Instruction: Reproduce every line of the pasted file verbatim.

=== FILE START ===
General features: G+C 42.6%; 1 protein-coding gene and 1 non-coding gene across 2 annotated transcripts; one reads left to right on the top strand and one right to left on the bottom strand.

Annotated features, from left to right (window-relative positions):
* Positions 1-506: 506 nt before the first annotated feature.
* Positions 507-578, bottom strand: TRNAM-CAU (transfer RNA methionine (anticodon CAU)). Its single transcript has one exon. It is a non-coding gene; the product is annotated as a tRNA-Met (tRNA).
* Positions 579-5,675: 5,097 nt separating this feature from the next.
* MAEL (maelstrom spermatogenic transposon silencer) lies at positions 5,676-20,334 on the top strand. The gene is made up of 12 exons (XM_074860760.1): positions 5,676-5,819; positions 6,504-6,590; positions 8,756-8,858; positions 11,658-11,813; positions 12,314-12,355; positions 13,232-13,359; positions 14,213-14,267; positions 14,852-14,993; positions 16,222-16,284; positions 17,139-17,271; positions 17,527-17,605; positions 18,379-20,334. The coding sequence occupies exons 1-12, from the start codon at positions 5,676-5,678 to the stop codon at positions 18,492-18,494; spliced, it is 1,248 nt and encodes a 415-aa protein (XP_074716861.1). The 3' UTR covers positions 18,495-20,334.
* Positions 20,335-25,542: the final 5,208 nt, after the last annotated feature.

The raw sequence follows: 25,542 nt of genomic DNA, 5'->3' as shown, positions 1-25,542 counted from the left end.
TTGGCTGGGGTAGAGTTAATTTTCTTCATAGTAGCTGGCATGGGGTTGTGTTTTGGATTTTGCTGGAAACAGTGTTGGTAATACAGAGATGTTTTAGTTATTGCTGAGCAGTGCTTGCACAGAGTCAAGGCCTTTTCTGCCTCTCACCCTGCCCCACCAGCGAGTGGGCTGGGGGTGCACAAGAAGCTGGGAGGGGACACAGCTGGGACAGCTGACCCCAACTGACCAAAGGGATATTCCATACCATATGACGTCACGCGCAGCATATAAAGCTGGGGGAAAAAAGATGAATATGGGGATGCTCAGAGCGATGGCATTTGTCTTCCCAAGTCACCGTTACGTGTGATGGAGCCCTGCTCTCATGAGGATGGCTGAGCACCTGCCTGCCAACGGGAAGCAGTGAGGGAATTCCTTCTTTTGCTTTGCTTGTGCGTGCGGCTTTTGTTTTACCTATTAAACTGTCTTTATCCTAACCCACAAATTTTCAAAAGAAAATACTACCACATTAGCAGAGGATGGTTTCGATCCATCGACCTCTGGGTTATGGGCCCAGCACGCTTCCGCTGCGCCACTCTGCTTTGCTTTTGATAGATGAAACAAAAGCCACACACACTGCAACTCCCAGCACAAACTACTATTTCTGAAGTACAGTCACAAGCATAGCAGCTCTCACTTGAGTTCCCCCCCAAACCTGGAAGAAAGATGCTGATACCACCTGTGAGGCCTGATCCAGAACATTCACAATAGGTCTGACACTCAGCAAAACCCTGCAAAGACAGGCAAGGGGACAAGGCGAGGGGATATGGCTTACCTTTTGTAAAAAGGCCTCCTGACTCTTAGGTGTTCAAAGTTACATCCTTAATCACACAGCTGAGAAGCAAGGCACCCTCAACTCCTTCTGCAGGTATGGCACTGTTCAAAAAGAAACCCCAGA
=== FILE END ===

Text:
General features: G+C 42.6%; 1 protein-coding gene and 1 non-coding gene across 2 annotated transcripts; one reads left to right on the top strand and one right to left on the bottom strand.

Annotated features, from left to right (window-relative positions):
* Positions 1-506: 506 nt before the first annotated feature.
* Positions 507-578, bottom strand: TRNAM-CAU (transfer RNA methionine (anticodon CAU)). Its single transcript has one exon. It is a non-coding gene; the product is annotated as a tRNA-Met (tRNA).
* Positions 579-5,675: 5,097 nt separating this feature from the next.
* MAEL (maelstrom spermatogenic transposon silencer) lies at positions 5,676-20,334 on the top strand. The gene is made up of 12 exons (XM_074860760.1): positions 5,676-5,819; positions 6,504-6,590; positions 8,756-8,858; positions 11,658-11,813; positions 12,314-12,355; positions 13,232-13,359; positions 14,213-14,267; positions 14,852-14,993; positions 16,222-16,284; positions 17,139-17,271; positions 17,527-17,605; positions 18,379-20,334. The coding sequence occupies exons 1-12, from the start codon at positions 5,676-5,678 to the stop codon at positions 18,492-18,494; spliced, it is 1,248 nt and encodes a 415-aa protein (XP_074716861.1). The 3' UTR covers positions 18,495-20,334.
* Positions 20,335-25,542: the final 5,208 nt, after the last annotated feature.

The raw sequence follows: 25,542 nt of genomic DNA, 5'->3' as shown, positions 1-25,542 counted from the left end.
TTGGCTGGGGTAGAGTTAATTTTCTTCATAGTAGCTGGCATGGGGTTGTGTTTTGGATTTTGCTGGAAACAGTGTTGGTAATACAGAGATGTTTTAGTTATTGCTGAGCAGTGCTTGCACAGAGTCAAGGCCTTTTCTGCCTCTCACCCTGCCCCACCAGCGAGTGGGCTGGGGGTGCACAAGAAGCTGGGAGGGGACACAGCTGGGACAGCTGACCCCAACTGACCAAAGGGATATTCCATACCATATGACGTCACGCGCAGCATATAAAGCTGGGGGAAAAAAGATGAATATGGGGATGCTCAGAGCGATGGCATTTGTCTTCCCAAGTCACCGTTACGTGTGATGGAGCCCTGCTCTCATGAGGATGGCTGAGCACCTGCCTGCCAACGGGAAGCAGTGAGGGAATTCCTTCTTTTGCTTTGCTTGTGCGTGCGGCTTTTGTTTTACCTATTAAACTGTCTTTATCCTAACCCACAAATTTTCAAAAGAAAATACTACCACATTAGCAGAGGATGGTTTCGATCCATCGACCTCTGGGTTATGGGCCCAGCACGCTTCCGCTGCGCCACTCTGCTTTGCTTTTGATAGATGAAACAAAAGCCACACACACTGCAACTCCCAGCACAAACTACTATTTCTGAAGTACAGTCACAAGCATAGCAGCTCTCACTTGAGTTCCCCCCCAAACCTGGAAGAAAGATGCTGATACCACCTGTGAGGCCTGATCCAGAACATTCACAATAGGTCTGACACTCAGCAAAACCCTGCAAAGACAGGCAAGGGGACAAGGCGAGGGGATATGGCTTACCTTTTGTAAAAAGGCCTCCTGACTCTTAGGTGTTCAAAGTTACATCCTTAATCACACAGCTGAGAAGCAAGGCACCCTCAACTCCTTCTGCAGGTATGGCACTGTTCAAAAAGAAACCCCAGA